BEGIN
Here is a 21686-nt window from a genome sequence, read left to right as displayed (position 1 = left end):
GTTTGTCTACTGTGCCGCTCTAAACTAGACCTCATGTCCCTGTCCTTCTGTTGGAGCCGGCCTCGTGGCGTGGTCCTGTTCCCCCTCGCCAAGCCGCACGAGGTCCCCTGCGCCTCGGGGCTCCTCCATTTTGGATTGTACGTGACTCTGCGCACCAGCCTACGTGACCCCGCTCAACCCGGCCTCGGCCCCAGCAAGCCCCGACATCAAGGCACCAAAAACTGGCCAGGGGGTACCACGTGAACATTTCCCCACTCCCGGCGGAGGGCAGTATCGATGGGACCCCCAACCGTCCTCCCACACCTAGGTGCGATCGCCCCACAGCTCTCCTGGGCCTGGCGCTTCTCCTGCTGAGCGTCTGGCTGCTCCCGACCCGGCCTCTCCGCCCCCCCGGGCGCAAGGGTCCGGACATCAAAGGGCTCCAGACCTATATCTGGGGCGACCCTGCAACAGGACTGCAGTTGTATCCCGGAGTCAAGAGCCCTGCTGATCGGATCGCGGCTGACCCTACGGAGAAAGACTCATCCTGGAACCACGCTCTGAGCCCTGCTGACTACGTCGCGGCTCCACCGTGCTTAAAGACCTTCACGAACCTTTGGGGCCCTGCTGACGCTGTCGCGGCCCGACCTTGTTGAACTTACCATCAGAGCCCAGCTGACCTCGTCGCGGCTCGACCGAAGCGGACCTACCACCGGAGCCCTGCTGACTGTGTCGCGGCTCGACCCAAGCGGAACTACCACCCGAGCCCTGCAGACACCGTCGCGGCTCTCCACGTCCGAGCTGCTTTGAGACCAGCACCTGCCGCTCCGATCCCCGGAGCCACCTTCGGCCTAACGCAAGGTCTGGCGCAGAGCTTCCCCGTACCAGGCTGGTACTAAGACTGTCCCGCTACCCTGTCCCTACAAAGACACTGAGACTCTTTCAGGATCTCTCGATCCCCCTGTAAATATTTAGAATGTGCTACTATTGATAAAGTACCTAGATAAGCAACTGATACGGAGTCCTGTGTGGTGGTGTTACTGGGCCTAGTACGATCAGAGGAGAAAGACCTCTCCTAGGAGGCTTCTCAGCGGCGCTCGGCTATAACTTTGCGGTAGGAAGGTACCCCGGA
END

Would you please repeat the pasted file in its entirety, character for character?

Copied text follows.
Here is a 21686-nt window from a genome sequence, read left to right as displayed (position 1 = left end):
GTTTGTCTACTGTGCCGCTCTAAACTAGACCTCATGTCCCTGTCCTTCTGTTGGAGCCGGCCTCGTGGCGTGGTCCTGTTCCCCCTCGCCAAGCCGCACGAGGTCCCCTGCGCCTCGGGGCTCCTCCATTTTGGATTGTACGTGACTCTGCGCACCAGCCTACGTGACCCCGCTCAACCCGGCCTCGGCCCCAGCAAGCCCCGACATCAAGGCACCAAAAACTGGCCAGGGGGTACCACGTGAACATTTCCCCACTCCCGGCGGAGGGCAGTATCGATGGGACCCCCAACCGTCCTCCCACACCTAGGTGCGATCGCCCCACAGCTCTCCTGGGCCTGGCGCTTCTCCTGCTGAGCGTCTGGCTGCTCCCGACCCGGCCTCTCCGCCCCCCCGGGCGCAAGGGTCCGGACATCAAAGGGCTCCAGACCTATATCTGGGGCGACCCTGCAACAGGACTGCAGTTGTATCCCGGAGTCAAGAGCCCTGCTGATCGGATCGCGGCTGACCCTACGGAGAAAGACTCATCCTGGAACCACGCTCTGAGCCCTGCTGACTACGTCGCGGCTCCACCGTGCTTAAAGACCTTCACGAACCTTTGGGGCCCTGCTGACGCTGTCGCGGCCCGACCTTGTTGAACTTACCATCAGAGCCCAGCTGACCTCGTCGCGGCTCGACCGAAGCGGACCTACCACCGGAGCCCTGCTGACTGTGTCGCGGCTCGACCCAAGCGGAACTACCACCCGAGCCCTGCAGACACCGTCGCGGCTCTCCACGTCCGAGCTGCTTTGAGACCAGCACCTGCCGCTCCGATCCCCGGAGCCACCTTCGGCCTAACGCAAGGTCTGGCGCAGAGCTTCCCCGTACCAGGCTGGTACTAAGACTGTCCCGCTACCCTGTCCCTACAAAGACACTGAGACTCTTTCAGGATCTCTCGATCCCCCTGTAAATATTTAGAATGTGCTACTATTGATAAAGTACCTAGATAAGCAACTGATACGGAGTCCTGTGTGGTGGTGTTACTGGGCCTAGTACGATCAGAGGAGAAAGACCTCTCCTAGGAGGCTTCTCAGCGGCGCTCGGCTATAACTTTGCGGTAGGAAGGTACCCCGGA